The DC-10 has an hourly fuel consumption of 2275 gallons when carrying 5500 gallons or less and 2550 gallons per hour when fully loaded. The Forest Service utilizes the Aviation Into-plane Reimbursement (AIR) cards sponsored by the Defense Logistics Agency (DLA) for purchasing fuel. This provides the government a cost savings of about $1.50 per gallon from the retail rate.
Contact: Scott Fisher, WO-FAM National Airtanker Program Manager (208) 387-5968.”
In August the U.S. Forest Service issued a Request for Information (RFI) asking for potential vendors that could supply aircraft which could be used as Aerial Supervision Modules. Their intention was to contract for 7 and later up to 15 aircraft outfitted with high-tech sensors including sophisticated video capability and infrared. The planes would have a duplicate aft crew station with the capability to manage aerial supervision operations in its entirety. The airplanes would be able to carry one pilot, an aerial supervisor, a trainee aerial supervisor, and an instructor.
…Aerial Supervision/ Lead Plane aircraft to perform initial attack, extended attack, and lead plane operations in support of nationwide wildland firefighting operations.
They are expecting to contract for groups of five aircraft on each line item, with the five being the same make/model and near-identical configuration.
The RFI in August did not mention lead plane and was looking for turboprop dual-engine or single engine. The new one specifies turboprop or jet, and dual-engine. There are some differences in speed requirements, but the Infrared/Electro-Optical sensing systems with color camera and FLIR systems are similar.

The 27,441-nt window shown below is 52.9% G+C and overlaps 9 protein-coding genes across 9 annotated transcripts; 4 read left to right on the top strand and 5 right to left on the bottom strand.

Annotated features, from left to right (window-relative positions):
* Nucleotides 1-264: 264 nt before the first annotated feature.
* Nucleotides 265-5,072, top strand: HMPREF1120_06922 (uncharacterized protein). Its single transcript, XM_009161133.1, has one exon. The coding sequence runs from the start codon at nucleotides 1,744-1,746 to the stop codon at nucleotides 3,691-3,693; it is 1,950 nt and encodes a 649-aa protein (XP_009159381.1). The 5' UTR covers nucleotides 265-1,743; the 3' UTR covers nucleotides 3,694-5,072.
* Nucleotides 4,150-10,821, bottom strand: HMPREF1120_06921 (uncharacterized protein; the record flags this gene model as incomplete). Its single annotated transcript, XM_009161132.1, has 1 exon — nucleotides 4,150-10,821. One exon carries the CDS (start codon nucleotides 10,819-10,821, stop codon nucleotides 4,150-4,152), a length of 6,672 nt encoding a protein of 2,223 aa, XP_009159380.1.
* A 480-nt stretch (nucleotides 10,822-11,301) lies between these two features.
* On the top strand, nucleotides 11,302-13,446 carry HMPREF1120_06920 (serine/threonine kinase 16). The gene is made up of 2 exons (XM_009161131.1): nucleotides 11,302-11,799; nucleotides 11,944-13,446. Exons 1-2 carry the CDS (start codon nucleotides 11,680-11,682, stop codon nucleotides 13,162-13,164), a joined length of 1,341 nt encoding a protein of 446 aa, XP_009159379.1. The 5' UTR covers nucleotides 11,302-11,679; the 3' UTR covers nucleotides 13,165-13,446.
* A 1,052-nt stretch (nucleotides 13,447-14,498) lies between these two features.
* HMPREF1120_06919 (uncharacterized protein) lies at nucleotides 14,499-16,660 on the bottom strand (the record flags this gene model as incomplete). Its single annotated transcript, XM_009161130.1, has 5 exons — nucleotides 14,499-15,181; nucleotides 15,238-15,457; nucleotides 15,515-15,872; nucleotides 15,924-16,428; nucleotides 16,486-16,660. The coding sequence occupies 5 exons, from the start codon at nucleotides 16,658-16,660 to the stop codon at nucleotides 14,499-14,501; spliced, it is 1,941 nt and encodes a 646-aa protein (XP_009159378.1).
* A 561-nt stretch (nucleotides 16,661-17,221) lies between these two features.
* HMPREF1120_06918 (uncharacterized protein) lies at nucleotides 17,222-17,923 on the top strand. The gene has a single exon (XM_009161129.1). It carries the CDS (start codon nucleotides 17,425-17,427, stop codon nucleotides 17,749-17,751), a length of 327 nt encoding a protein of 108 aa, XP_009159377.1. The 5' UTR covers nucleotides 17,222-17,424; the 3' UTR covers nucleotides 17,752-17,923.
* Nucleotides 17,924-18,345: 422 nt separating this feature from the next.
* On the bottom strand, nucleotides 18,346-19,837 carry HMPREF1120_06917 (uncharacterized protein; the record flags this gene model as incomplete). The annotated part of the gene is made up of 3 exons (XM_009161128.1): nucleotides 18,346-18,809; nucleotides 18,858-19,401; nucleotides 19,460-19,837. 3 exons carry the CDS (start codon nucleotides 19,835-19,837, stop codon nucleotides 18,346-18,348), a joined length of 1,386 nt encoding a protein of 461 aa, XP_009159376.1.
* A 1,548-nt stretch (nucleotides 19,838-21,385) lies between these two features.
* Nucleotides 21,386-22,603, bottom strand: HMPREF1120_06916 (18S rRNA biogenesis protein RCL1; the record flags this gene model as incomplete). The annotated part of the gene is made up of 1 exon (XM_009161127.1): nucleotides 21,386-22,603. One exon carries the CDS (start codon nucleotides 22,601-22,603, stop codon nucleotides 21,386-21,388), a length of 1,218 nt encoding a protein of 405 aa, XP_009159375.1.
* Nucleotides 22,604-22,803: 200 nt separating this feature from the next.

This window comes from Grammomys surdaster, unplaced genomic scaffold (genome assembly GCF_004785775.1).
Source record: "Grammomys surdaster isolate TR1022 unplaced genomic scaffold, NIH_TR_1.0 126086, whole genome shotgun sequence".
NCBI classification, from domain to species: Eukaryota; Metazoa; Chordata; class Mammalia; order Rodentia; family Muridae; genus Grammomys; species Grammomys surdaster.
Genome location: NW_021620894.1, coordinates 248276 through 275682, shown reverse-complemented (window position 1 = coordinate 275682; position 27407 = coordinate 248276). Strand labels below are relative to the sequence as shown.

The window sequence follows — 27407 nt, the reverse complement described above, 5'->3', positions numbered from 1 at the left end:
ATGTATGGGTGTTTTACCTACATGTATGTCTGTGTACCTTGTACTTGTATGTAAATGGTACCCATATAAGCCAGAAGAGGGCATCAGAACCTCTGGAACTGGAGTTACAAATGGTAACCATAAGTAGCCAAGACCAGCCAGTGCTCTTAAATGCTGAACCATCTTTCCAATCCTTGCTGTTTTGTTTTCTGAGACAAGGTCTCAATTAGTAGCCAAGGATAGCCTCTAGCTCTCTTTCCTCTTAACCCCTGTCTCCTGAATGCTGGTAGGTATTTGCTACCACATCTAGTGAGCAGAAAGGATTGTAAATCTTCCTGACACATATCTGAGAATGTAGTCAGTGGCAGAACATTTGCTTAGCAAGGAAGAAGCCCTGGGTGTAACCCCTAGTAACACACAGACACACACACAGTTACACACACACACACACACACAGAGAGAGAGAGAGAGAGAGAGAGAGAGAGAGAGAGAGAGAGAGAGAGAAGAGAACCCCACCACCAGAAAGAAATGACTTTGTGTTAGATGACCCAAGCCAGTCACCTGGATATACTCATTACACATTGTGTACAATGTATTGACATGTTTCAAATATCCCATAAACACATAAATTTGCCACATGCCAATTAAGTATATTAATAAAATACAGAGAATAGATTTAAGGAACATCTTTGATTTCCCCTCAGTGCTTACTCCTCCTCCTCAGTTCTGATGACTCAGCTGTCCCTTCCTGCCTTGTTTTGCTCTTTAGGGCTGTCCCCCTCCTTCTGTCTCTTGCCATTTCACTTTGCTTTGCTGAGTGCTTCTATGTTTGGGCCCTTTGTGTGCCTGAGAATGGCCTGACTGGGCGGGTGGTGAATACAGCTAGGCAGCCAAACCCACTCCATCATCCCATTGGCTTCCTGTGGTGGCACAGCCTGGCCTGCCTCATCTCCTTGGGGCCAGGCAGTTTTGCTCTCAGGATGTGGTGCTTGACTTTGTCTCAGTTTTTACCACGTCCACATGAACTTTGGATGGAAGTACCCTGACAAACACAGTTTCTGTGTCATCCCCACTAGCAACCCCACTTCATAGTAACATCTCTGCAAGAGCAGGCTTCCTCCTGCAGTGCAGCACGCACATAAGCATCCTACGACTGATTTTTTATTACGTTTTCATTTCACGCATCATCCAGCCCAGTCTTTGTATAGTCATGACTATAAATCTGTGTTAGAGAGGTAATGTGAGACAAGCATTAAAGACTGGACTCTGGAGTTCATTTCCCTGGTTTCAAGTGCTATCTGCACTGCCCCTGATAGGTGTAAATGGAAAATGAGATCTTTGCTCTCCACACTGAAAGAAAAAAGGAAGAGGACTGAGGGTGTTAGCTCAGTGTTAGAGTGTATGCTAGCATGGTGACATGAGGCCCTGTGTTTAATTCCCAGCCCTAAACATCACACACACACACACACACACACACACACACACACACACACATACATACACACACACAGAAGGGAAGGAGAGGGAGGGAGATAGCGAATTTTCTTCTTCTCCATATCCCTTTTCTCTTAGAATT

At first glance the August RFI seemed to be seeking aircraft to be used as air attack, especially since it did not mention lead plane anywhere in the document. However both RFIs require a “FAA approved smoke generating system”, which would be used in a lead plane role.
The Forest Service seems to be moving away from separate Air Attack and Lead Planes, and wants to combine the two jobs into one aircraft. This, in spite of the deaths of 19 members of the Granite Mountain Hotshots on the Yarnell Hill Fire June 30.
The ASM working the fire was very busy fulfilling leadplane duties, which limited their ability to perform full Air Attack responsibilities over the fire at the same time.
The ASM did not hear some of the radio calls from the Granite Mountain Hotshots saying they were in trouble and needed air support.
If there is any chance in hell that combining the Air Attack and Lead Plane roles into one aircraft had ANY part to play in the deaths of the Granite Mountain 19, then this move by the USFS to eliminate lead planes is misguided and will make fighting wildland fires even more dangerous than it is already. This decision, if it has been made, must be reconsidered. The wildland fire agencies need to solicit input from not just the pencil-pushers and accountants who may be trying to fight fire on the cheap, but actual ground and air-based firefighters need to have a chance to provide their input.